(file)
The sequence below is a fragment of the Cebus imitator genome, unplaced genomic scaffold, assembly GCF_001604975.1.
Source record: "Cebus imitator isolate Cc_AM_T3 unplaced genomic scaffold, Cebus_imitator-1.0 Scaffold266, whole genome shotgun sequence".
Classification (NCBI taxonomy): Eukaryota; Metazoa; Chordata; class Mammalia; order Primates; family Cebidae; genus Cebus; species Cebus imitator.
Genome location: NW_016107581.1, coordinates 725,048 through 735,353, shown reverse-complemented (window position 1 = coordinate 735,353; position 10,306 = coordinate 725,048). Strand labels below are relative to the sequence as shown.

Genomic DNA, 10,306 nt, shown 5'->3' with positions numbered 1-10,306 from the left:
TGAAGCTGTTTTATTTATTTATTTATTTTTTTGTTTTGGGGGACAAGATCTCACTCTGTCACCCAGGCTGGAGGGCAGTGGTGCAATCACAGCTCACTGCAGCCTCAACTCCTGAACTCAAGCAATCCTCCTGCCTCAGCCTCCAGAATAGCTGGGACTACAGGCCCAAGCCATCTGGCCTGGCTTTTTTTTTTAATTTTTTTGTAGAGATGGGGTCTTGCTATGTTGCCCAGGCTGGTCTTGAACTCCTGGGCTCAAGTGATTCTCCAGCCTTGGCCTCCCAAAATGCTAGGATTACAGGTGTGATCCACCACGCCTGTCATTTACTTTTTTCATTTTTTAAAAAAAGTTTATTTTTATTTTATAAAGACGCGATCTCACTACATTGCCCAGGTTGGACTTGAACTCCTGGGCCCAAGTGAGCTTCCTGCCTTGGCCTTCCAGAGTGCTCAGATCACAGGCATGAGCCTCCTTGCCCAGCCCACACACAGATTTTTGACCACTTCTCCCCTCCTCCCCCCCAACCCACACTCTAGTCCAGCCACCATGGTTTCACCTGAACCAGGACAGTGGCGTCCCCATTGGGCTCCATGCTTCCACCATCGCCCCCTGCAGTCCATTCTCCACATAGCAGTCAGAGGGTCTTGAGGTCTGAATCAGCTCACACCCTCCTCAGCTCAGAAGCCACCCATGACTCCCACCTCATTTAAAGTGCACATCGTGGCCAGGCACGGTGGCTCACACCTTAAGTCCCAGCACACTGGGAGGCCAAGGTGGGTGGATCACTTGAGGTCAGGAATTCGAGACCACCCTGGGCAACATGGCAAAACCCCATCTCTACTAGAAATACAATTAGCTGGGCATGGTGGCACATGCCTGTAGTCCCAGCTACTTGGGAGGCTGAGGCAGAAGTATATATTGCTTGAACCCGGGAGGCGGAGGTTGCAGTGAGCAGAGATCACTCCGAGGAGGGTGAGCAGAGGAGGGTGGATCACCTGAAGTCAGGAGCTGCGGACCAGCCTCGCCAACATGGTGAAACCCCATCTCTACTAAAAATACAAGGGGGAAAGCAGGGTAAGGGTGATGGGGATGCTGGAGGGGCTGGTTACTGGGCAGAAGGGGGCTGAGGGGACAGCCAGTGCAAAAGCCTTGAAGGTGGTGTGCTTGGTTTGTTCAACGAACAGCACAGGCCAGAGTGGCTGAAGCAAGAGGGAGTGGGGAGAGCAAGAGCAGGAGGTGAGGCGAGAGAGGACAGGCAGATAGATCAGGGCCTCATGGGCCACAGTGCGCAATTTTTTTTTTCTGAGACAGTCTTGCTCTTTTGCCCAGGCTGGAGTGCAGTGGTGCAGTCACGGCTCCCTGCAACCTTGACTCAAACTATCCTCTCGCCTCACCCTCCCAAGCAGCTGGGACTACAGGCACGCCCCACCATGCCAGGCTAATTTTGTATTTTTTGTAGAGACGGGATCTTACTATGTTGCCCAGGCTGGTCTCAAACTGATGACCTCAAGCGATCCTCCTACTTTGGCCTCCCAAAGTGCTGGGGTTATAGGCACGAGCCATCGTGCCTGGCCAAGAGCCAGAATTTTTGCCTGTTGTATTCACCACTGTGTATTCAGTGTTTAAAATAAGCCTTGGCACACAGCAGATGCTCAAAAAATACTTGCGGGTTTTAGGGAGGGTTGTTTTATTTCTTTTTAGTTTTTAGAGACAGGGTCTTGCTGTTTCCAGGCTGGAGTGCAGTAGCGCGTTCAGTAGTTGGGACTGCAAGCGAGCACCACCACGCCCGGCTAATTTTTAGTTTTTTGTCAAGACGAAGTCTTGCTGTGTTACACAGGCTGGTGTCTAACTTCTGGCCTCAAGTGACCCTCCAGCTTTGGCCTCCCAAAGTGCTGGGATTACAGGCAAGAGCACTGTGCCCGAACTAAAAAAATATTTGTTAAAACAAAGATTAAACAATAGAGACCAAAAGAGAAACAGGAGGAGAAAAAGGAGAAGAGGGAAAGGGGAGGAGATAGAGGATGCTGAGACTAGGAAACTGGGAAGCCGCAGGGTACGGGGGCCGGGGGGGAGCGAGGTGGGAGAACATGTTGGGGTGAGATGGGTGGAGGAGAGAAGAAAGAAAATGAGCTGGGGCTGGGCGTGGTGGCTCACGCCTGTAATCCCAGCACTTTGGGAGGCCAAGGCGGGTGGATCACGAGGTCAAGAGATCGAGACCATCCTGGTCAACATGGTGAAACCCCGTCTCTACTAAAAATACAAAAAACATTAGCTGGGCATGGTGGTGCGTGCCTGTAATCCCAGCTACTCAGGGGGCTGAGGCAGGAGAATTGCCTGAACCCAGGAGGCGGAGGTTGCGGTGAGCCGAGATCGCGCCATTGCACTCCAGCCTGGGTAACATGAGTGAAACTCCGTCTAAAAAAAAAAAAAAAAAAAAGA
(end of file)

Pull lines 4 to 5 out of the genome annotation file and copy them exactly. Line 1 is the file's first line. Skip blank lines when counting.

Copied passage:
Genome location: NW_016107581.1, coordinates 725,048 through 735,353, shown reverse-complemented (window position 1 = coordinate 735,353; position 10,306 = coordinate 725,048). Strand labels below are relative to the sequence as shown.

Genomic DNA, 10,306 nt, shown 5'->3' with positions numbered 1-10,306 from the left: